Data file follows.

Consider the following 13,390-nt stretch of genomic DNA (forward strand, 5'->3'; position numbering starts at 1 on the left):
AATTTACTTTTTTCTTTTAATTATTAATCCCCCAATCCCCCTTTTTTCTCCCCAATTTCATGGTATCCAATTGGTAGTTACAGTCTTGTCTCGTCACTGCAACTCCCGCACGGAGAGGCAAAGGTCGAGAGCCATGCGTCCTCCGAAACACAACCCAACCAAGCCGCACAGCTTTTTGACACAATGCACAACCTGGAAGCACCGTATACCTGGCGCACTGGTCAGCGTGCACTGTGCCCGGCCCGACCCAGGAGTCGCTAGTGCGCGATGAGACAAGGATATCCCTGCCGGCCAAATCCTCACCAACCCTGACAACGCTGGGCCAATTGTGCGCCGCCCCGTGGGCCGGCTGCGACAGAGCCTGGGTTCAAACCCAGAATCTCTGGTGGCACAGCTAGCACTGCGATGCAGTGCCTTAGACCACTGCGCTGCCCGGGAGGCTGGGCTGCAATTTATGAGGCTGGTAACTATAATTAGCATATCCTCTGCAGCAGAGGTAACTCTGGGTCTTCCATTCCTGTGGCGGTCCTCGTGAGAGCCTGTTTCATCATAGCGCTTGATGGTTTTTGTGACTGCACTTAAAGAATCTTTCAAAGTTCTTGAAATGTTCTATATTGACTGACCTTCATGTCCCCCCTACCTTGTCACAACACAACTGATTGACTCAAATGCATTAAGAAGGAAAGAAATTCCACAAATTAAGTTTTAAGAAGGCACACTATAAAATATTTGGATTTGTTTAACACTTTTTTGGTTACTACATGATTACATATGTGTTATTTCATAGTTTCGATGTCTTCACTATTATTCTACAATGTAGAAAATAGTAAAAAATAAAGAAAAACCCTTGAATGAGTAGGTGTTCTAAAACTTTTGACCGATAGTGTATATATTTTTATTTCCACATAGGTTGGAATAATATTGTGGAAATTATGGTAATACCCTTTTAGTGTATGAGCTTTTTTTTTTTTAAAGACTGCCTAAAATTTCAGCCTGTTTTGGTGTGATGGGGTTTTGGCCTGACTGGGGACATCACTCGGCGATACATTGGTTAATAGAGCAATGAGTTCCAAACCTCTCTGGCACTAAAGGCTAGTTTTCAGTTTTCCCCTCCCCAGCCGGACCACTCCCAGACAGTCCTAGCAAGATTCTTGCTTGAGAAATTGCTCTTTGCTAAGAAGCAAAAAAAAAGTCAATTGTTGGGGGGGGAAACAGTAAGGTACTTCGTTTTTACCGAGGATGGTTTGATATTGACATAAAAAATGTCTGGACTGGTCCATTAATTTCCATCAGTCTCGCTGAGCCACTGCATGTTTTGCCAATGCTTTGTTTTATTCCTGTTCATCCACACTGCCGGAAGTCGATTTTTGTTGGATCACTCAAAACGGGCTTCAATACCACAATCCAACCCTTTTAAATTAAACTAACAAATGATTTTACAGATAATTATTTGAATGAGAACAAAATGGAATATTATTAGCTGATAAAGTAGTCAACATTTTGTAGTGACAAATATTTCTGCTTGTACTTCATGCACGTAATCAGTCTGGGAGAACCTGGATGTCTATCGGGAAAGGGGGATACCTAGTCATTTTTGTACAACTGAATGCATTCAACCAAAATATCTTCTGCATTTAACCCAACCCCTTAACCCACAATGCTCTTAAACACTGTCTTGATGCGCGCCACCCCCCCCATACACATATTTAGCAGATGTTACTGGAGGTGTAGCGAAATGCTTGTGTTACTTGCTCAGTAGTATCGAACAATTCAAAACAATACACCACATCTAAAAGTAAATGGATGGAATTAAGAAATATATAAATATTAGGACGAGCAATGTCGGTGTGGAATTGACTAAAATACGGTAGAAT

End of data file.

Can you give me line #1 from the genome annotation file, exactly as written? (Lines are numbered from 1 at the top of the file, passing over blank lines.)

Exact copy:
Consider the following 13,390-nt stretch of genomic DNA (forward strand, 5'->3'; position numbering starts at 1 on the left):